NYPD Blue (1993–2005)
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A group of detectives and officers work at the 15th Precinct, a seedy police station in Manhattan, New York City. Detective John Kelly, a 15-year veteran of the force, deals with his ... See full summary »



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Episode cast overview, first billed only:
Ramon Lopez (as Marco Rodriguez)

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A group of detectives and officers work at the 15th Precinct, a seedy police station in Manhattan, New York City. Detective John Kelly, a 15-year veteran of the force, deals with his partner Andy Sipowitz, an alcoholic 20-year veteran detective. Laura Michaels, an aspiring lawyer and Detective Kelly's wife, is having problems with their marriage and she hires Josh Goldstein, a lawyer who lives in apartment 4B of their building to work on a divorce, who gets mugged in the laundry room of the building. Meanwhile, Sipowicz is relentlessly pursuing mobster Alfonse Giardella, who threatens Sipowicz to leave him alone. Later, Sipowicz is shot by Giardella during a tryst with a prostitute. Enraged, Kelly orders the precinct officers to hound Giardella and his ruthless employer; mafia kingpin Angelo Marino. The new patrol officer, Janice Licalsi, is attracted to Detective Kelly. But is she is revealed to be an informant for Marino who orders her to murder Kelly. Written by Anonymous

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Release Date:

21 September 1993 (USA)  »

Filming Locations:


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Technical Specs


Sound Mix:

(Dolby Surround)


Aspect Ratio:

1.33 : 1
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Did You Know?


ADA Sylvia Costas: I'd say res ipsa loquitur if I thought you knew what it meant.
Andy: [grabbing his crotch] Hey, ipsa this, you pissy little bitch!
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User Reviews

NYPD Blue - Pilot
9 August 2013 | by (United States) – See all my reviews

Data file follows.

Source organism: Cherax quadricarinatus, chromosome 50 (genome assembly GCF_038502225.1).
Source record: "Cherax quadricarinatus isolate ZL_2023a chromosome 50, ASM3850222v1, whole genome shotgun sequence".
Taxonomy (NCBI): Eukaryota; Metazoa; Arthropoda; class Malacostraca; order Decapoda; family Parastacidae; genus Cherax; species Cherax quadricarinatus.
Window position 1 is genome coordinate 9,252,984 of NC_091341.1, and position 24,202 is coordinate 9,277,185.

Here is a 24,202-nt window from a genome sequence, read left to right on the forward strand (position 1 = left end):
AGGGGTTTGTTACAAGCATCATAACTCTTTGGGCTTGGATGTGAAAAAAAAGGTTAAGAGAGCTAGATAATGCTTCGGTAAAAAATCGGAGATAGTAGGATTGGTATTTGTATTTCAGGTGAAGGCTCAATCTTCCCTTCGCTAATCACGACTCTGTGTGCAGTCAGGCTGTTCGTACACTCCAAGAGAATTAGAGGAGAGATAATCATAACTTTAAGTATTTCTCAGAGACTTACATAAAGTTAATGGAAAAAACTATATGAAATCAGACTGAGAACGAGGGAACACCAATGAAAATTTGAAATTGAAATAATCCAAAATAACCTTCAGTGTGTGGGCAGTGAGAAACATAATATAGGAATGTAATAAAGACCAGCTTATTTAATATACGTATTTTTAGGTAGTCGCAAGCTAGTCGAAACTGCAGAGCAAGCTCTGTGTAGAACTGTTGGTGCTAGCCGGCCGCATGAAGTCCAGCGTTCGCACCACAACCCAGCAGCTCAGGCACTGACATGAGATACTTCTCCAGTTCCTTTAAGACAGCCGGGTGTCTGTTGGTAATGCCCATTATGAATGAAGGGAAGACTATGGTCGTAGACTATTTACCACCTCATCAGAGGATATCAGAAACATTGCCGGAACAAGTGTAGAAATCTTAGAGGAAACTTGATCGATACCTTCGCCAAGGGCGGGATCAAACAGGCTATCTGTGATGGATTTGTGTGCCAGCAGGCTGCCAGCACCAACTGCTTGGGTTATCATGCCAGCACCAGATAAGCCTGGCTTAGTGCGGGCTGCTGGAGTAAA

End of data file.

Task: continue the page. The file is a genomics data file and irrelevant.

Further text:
NYPD Blue doesn't hesitate to hit the melodramatic highs right out of the chute with a fallen-into-alcoholism-and-despair cop, Detective Andy Sipowicz (Dennis Franz, as intense and angry as expected) on the stand at the trial of a long time criminal lowlife, Alfonse Giardelli (Robert Constanzo) he arrested for holding cartons of illegal cigarette in the trunk of his car. Andy, it is assumed by Alfonse's attorney, James Sinclair (Daniel Benzali), used nails to deflate the criminal's tires, affording him the chance to peep in the trunk. The judge agrees and frees Alfonse, with Andy later getting wasted (while still on the job) due to the prosecutor's (Sharon Lawrence) inability to put the punk away. Andy "confronts" (more like assaults) Alfonse in a restaurant, waving a gun around and stuffing the likes of (Alfonse's) toupee and (Andy's) dirty sock in the criminal's mouth! Before you know it Internal Affairs is investigating and Andy's partner, Detective John Kelly (David Caruso), is left with a new partner pending investigation (Nicholas Turturro). Cue the emotional fireworks: Andy, lured to a hooker's apartment, is shot multiple times by a hiding Alfonse and left for dead. In the hospital and clinging to life, Andy is already suffering one of those *gasp!* dramatic moments usually saved for sweeps. Meanwhile, John is out to find his partner's shooter, disrupting the "businesses" of Alfonse's crime boss, Marino (Joe Santos) in order to catch this scumbag. Other subplots getting some attention include John and his wife (Sherry Stringfield) on the verge of divorce (if he will quit extending the inevitable and just "sign the papers") and the beginnings of a romance between John and a uniformed cop, Officer Janice (Amy Brenneman). At the tail end of the episode, we learn that Janice is somehow tied to Marino, ordered by him to kill Alfonse (so he will quite bringing the cops into his business), and Andy has survived his terrible ordeal, clutching the hand of John who finally got up the strength to visit him in ICU (John's father died in the hospital "going through the wrong door"). This pilot already called attention to its more "mature content" with a steamy sex scene between John and Janice, as well as, Andy grabbing his crotch and profanely letting ADA Sylvia (Lawrence) know how he feels about her performance in the courtroom. David Schwimmer of "Friends" has a part as a lawyer (potential lover for Stringfield) who winds up another victim of a thuggish thief in the apartment complex of John's wife. The way the show is shot uses the "unstable" steadicam method now a gold standard in photographing characters and their actions, and the stories are designed to authenticate the New York City experience of detectives and the complications of their daily lives on-and-off the job.

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